0days in numbers: Chrome, Windows, Exchange… What are attackers and manufacturers looking for?

Sergio de los Santos    27 April, 2022
A man using Chrome browser in a laptop

Very interesting data from Google’s Project Zero, which tries to catalogue, find and disseminate 0days. They do not discover them directly, but “detect” them in any manufacturer when they are being exploited if the manufacturer so declares. They can then analyse, alert and correct in order to close the door to attackers as soon as possible.

They advocate for proper 0day cataloguing and transparency to improve the community. For example, the starting point is for manufacturers to properly label their vulnerabilities (whether they are in-the-wild) or not when they are detected or corrected. This year they have detected 58. The previous record was 28 in 2015. Project Zero has been working since 2014.

0days are vulnerabilities found when already being exploited by attackers and, therefore, without a known patch

The numbers from this tracking are rather interesting. If we divide them by major manufacturers during 2021, they would look like the following chart.

0days reported by vendor in 2021

Source: Project Zero

Does this chart mean that Chrome has more flaws and is more vulnerable? Not at all. In fact, there is so much information to be gleaned from this chart that it is necessary to break down the argument.

Chrome

14 0days reported in 2021. Undoubtedly, the browser is the one that has been attracting the greatest interest from attackers for some time now. Firstly because of the number of new attacks they carry out, and secondly because it is known that bypassing Chrome’s sandbox has always been a technical challenge.

Now, however, it is even more of a challenge because Edge uses Chromium and some of the bugs may be shared. Six of these bugs were in the V8 JavaScript engine.

Webkit (Safari)

The first full year that Apple reports 0days as such in Webkit. And that makes 7, so you can’t really establish a trend. Certainly a lot compared to its market share, but we already know that it’s a juicy target on iPhone phones above all. Again, 4 of them in the JavaScript engine.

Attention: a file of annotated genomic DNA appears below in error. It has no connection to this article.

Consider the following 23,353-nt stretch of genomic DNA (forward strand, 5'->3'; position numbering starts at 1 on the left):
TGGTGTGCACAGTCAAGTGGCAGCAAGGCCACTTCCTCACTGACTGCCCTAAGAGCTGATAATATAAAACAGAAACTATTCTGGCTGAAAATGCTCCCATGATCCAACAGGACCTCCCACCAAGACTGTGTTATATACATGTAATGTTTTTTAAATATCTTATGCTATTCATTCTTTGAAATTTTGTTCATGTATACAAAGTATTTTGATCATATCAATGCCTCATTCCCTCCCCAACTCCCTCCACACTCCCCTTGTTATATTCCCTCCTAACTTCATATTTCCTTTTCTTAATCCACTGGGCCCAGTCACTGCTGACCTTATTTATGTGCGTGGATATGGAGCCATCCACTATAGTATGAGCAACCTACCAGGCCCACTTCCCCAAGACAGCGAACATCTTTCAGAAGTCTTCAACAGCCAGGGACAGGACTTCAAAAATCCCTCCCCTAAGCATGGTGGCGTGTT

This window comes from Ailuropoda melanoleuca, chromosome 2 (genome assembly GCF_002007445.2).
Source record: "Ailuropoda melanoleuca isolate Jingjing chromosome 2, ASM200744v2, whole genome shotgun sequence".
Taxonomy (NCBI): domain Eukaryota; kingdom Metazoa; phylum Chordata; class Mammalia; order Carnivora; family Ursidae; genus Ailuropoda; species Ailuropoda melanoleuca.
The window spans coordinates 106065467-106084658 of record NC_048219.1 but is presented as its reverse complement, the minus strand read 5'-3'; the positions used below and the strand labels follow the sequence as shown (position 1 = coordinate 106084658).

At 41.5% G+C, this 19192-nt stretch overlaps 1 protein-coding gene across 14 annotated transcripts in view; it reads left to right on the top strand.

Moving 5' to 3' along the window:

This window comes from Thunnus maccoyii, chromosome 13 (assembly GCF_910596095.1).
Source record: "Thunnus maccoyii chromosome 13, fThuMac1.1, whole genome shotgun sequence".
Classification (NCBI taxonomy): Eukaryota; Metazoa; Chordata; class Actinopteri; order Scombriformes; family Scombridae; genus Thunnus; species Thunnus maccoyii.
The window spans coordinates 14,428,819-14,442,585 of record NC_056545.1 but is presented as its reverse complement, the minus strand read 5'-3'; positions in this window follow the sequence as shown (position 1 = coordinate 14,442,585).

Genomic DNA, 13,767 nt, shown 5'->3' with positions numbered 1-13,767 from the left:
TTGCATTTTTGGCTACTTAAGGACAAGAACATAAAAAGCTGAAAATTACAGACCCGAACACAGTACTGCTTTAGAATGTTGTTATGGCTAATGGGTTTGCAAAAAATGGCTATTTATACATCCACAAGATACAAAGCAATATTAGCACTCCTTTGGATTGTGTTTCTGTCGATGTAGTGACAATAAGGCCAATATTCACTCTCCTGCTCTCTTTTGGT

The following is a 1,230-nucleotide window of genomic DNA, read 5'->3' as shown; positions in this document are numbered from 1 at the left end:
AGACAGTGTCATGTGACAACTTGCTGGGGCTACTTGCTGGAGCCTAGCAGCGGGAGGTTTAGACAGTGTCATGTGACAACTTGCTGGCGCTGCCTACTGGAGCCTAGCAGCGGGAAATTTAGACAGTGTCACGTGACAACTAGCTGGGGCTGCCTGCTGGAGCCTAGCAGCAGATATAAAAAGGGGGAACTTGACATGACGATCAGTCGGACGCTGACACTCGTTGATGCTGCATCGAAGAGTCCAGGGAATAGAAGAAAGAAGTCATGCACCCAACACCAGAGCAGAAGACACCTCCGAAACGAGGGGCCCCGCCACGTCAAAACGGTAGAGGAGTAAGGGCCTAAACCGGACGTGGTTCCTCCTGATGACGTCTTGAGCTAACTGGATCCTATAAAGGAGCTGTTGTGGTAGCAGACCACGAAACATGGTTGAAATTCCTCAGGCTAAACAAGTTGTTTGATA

Internet Explorer

Yes, it still matters, given how embedded it is in the system and as a consequence it is still Office’s HTML engine. In addition, there are always 3 or 4 0days on a constant basis since 2015.

Windows

10 0days. The funny thing is that until now, the vast majority of them were attacking win32k to escalate privileges. Up to 75% of all 0days in previous years.

In 2021, only 20% are attacking this driver. Why? Because these attacks were aimed at versions prior to Windows 10. With its disappearance, this module becomes more complex to exploit. Although it may not seem like it, in this respect, Windows 10 is more heavily shielded.

iOS/MacOS

Always hermetic, this 2021 has been the first year in which Apple has reported 0days as such in its operating system. And there have been 5 of them, one of them (the first) on MacOS (so far all of them on iOS).

Once again, iOS is a very interesting target for attackers in high geopolitical spheres. Pegasus is an example of this.

Android

We have gone from a single 0day in 2019, to none in 2020 and 7 in 2021. And out of these 7, 5 bugs in the GPU driver.

Since Android operating systems are highly fragmented, it is difficult to make a working exploit for most flavours of operating systems. However, a flaw in the GPU driver allows an attacker to need only two exploits. One for the Qualcomm Adreno or one for the ARM Mali GPU.

It is curious how not only in Android, but in all other platforms, the most valued for attackers are privilege escalations. Why? Because getting the user to execute is relatively easy thanks to social engineering.

Exchange Server

The big star of 2021. The first time it appears since 2014 and it does so with 5. It is also true that 4 of them were part of the same operation or campaign related to ProxyLogon.

Conclusions

It will never be known how much is unknown, or what portion of those 58 of the total number of 0days attackers are using. At least this year is the first year in which Apple has committed to labelling its vulnerabilities as known in-the-wild for Webkit, iOS and macOS.

Most of these 58 0days follow very similar practices as they always have: they build on known exploits and vulnerabilities to develop new and derivative exploits. Only two were new in their techniques and sophistication. And this is quite relevant. Because as long as known methods, techniques or procedures are used, they are theoretically easier to detect because they are “expected”. This is where the industry should improve.

Another conclusion is that these numbers show us something that is incomplete, part of a full map we do not know. These are only the vulnerabilities declared as 0days detected by the manufacturers. There will certainly be more, but we don’t know how many. Google’s call for all manufacturers to report their 0days as such is of great help for analysing the industry itself.

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